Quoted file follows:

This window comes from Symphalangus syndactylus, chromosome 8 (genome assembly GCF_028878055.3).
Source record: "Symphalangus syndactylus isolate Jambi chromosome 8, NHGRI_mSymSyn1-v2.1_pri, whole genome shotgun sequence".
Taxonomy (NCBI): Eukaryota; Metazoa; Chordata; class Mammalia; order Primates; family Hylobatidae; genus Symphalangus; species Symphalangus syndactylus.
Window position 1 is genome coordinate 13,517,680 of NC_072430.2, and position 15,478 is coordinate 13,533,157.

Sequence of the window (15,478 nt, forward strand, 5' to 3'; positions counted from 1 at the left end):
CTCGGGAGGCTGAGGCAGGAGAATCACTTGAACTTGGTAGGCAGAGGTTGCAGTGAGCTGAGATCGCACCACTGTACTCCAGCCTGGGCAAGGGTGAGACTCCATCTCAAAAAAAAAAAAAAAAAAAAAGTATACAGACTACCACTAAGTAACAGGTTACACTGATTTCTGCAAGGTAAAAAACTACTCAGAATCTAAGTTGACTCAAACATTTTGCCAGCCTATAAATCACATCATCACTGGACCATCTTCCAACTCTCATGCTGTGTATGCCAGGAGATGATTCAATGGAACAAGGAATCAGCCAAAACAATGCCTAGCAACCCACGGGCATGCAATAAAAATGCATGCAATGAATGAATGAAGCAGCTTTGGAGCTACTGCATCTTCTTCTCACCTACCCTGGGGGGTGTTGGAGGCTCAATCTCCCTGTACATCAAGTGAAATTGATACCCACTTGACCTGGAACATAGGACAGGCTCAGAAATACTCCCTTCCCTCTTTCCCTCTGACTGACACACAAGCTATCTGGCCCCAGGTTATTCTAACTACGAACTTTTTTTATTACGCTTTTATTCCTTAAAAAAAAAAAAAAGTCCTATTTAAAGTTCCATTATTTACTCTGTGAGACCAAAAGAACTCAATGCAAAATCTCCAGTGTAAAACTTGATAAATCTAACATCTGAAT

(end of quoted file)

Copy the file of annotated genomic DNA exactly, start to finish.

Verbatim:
This window comes from Symphalangus syndactylus, chromosome 8 (genome assembly GCF_028878055.3).
Source record: "Symphalangus syndactylus isolate Jambi chromosome 8, NHGRI_mSymSyn1-v2.1_pri, whole genome shotgun sequence".
Taxonomy (NCBI): Eukaryota; Metazoa; Chordata; class Mammalia; order Primates; family Hylobatidae; genus Symphalangus; species Symphalangus syndactylus.
Window position 1 is genome coordinate 13,517,680 of NC_072430.2, and position 15,478 is coordinate 13,533,157.

Sequence of the window (15,478 nt, forward strand, 5' to 3'; positions counted from 1 at the left end):
CTCGGGAGGCTGAGGCAGGAGAATCACTTGAACTTGGTAGGCAGAGGTTGCAGTGAGCTGAGATCGCACCACTGTACTCCAGCCTGGGCAAGGGTGAGACTCCATCTCAAAAAAAAAAAAAAAAAAAAAGTATACAGACTACCACTAAGTAACAGGTTACACTGATTTCTGCAAGGTAAAAAACTACTCAGAATCTAAGTTGACTCAAACATTTTGCCAGCCTATAAATCACATCATCACTGGACCATCTTCCAACTCTCATGCTGTGTATGCCAGGAGATGATTCAATGGAACAAGGAATCAGCCAAAACAATGCCTAGCAACCCACGGGCATGCAATAAAAATGCATGCAATGAATGAATGAAGCAGCTTTGGAGCTACTGCATCTTCTTCTCACCTACCCTGGGGGGTGTTGGAGGCTCAATCTCCCTGTACATCAAGTGAAATTGATACCCACTTGACCTGGAACATAGGACAGGCTCAGAAATACTCCCTTCCCTCTTTCCCTCTGACTGACACACAAGCTATCTGGCCCCAGGTTATTCTAACTACGAACTTTTTTTATTACGCTTTTATTCCTTAAAAAAAAAAAAAAGTCCTATTTAAAGTTCCATTATTTACTCTGTGAGACCAAAAGAACTCAATGCAAAATCTCCAGTGTAAAACTTGATAAATCTAACATCTGAAT